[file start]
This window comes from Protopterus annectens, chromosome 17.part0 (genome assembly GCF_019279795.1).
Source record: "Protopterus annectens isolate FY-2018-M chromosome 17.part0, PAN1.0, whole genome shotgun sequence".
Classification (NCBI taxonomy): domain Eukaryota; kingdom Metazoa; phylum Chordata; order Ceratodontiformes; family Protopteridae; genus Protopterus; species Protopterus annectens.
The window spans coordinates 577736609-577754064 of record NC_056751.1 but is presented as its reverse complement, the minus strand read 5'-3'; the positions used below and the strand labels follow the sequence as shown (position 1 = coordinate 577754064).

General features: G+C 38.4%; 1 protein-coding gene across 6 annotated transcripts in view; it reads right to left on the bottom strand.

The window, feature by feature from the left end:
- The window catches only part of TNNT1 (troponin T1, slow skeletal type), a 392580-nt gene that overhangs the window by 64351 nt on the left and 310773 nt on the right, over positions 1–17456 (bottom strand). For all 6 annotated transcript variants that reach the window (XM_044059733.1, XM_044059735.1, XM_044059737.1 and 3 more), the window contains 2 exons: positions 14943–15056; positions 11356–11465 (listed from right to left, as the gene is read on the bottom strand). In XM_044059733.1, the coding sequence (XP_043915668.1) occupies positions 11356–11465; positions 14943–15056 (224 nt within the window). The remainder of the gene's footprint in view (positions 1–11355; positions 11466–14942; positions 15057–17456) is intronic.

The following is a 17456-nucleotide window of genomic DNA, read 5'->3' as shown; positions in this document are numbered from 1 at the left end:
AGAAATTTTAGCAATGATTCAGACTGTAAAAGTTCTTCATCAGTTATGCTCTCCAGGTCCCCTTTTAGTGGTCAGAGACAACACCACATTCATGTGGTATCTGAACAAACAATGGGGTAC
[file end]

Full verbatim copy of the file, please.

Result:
This window comes from Protopterus annectens, chromosome 17.part0 (genome assembly GCF_019279795.1).
Source record: "Protopterus annectens isolate FY-2018-M chromosome 17.part0, PAN1.0, whole genome shotgun sequence".
Classification (NCBI taxonomy): domain Eukaryota; kingdom Metazoa; phylum Chordata; order Ceratodontiformes; family Protopteridae; genus Protopterus; species Protopterus annectens.
The window spans coordinates 577736609-577754064 of record NC_056751.1 but is presented as its reverse complement, the minus strand read 5'-3'; the positions used below and the strand labels follow the sequence as shown (position 1 = coordinate 577754064).

General features: G+C 38.4%; 1 protein-coding gene across 6 annotated transcripts in view; it reads right to left on the bottom strand.

The window, feature by feature from the left end:
- The window catches only part of TNNT1 (troponin T1, slow skeletal type), a 392580-nt gene that overhangs the window by 64351 nt on the left and 310773 nt on the right, over positions 1–17456 (bottom strand). For all 6 annotated transcript variants that reach the window (XM_044059733.1, XM_044059735.1, XM_044059737.1 and 3 more), the window contains 2 exons: positions 14943–15056; positions 11356–11465 (listed from right to left, as the gene is read on the bottom strand). In XM_044059733.1, the coding sequence (XP_043915668.1) occupies positions 11356–11465; positions 14943–15056 (224 nt within the window). The remainder of the gene's footprint in view (positions 1–11355; positions 11466–14942; positions 15057–17456) is intronic.

The following is a 17456-nucleotide window of genomic DNA, read 5'->3' as shown; positions in this document are numbered from 1 at the left end:
AGAAATTTTAGCAATGATTCAGACTGTAAAAGTTCTTCATCAGTTATGCTCTCCAGGTCCCCTTTTAGTGGTCAGAGACAACACCACATTCATGTGGTATCTGAACAAACAATGGGGTAC